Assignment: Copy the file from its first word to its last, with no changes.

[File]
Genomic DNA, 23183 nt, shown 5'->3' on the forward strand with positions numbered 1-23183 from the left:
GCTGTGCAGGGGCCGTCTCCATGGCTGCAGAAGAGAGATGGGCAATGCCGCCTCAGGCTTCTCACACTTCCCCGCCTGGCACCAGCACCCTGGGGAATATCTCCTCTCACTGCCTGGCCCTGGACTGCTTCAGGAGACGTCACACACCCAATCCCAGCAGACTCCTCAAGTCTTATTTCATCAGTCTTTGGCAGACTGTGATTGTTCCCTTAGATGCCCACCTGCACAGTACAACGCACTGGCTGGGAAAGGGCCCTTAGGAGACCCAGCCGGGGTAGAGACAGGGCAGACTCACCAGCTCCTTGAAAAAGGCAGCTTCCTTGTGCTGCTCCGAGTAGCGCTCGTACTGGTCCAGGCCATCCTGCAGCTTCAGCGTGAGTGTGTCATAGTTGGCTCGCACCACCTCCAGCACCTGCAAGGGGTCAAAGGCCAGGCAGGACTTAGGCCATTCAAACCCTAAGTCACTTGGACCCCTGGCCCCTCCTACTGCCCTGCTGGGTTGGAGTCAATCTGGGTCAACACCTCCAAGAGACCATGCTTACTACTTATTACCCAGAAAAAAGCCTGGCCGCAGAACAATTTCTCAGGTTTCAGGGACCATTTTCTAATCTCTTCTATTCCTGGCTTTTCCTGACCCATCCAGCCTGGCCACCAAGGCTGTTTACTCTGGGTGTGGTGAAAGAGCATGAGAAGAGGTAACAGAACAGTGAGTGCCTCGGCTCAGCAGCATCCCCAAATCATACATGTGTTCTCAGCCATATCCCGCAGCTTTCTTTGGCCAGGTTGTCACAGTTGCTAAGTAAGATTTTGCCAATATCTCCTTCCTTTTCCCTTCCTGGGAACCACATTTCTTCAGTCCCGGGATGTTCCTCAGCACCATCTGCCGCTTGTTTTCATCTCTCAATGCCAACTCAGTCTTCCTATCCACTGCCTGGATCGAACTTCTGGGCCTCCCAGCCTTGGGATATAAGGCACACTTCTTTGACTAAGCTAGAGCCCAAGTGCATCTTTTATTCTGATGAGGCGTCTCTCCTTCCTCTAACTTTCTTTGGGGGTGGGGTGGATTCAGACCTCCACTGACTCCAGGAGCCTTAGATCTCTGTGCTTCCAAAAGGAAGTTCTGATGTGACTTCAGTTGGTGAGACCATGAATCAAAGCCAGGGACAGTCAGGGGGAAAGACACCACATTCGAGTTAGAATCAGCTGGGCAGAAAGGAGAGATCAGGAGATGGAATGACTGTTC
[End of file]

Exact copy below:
Genomic DNA, 23183 nt, shown 5'->3' on the forward strand with positions numbered 1-23183 from the left:
GCTGTGCAGGGGCCGTCTCCATGGCTGCAGAAGAGAGATGGGCAATGCCGCCTCAGGCTTCTCACACTTCCCCGCCTGGCACCAGCACCCTGGGGAATATCTCCTCTCACTGCCTGGCCCTGGACTGCTTCAGGAGACGTCACACACCCAATCCCAGCAGACTCCTCAAGTCTTATTTCATCAGTCTTTGGCAGACTGTGATTGTTCCCTTAGATGCCCACCTGCACAGTACAACGCACTGGCTGGGAAAGGGCCCTTAGGAGACCCAGCCGGGGTAGAGACAGGGCAGACTCACCAGCTCCTTGAAAAAGGCAGCTTCCTTGTGCTGCTCCGAGTAGCGCTCGTACTGGTCCAGGCCATCCTGCAGCTTCAGCGTGAGTGTGTCATAGTTGGCTCGCACCACCTCCAGCACCTGCAAGGGGTCAAAGGCCAGGCAGGACTTAGGCCATTCAAACCCTAAGTCACTTGGACCCCTGGCCCCTCCTACTGCCCTGCTGGGTTGGAGTCAATCTGGGTCAACACCTCCAAGAGACCATGCTTACTACTTATTACCCAGAAAAAAGCCTGGCCGCAGAACAATTTCTCAGGTTTCAGGGACCATTTTCTAATCTCTTCTATTCCTGGCTTTTCCTGACCCATCCAGCCTGGCCACCAAGGCTGTTTACTCTGGGTGTGGTGAAAGAGCATGAGAAGAGGTAACAGAACAGTGAGTGCCTCGGCTCAGCAGCATCCCCAAATCATACATGTGTTCTCAGCCATATCCCGCAGCTTTCTTTGGCCAGGTTGTCACAGTTGCTAAGTAAGATTTTGCCAATATCTCCTTCCTTTTCCCTTCCTGGGAACCACATTTCTTCAGTCCCGGGATGTTCCTCAGCACCATCTGCCGCTTGTTTTCATCTCTCAATGCCAACTCAGTCTTCCTATCCACTGCCTGGATCGAACTTCTGGGCCTCCCAGCCTTGGGATATAAGGCACACTTCTTTGACTAAGCTAGAGCCCAAGTGCATCTTTTATTCTGATGAGGCGTCTCTCCTTCCTCTAACTTTCTTTGGGGGTGGGGTGGATTCAGACCTCCACTGACTCCAGGAGCCTTAGATCTCTGTGCTTCCAAAAGGAAGTTCTGATGTGACTTCAGTTGGTGAGACCATGAATCAAAGCCAGGGACAGTCAGGGGGAAAGACACCACATTCGAGTTAGAATCAGCTGGGCAGAAAGGAGAGATCAGGAGATGGAATGACTGTTC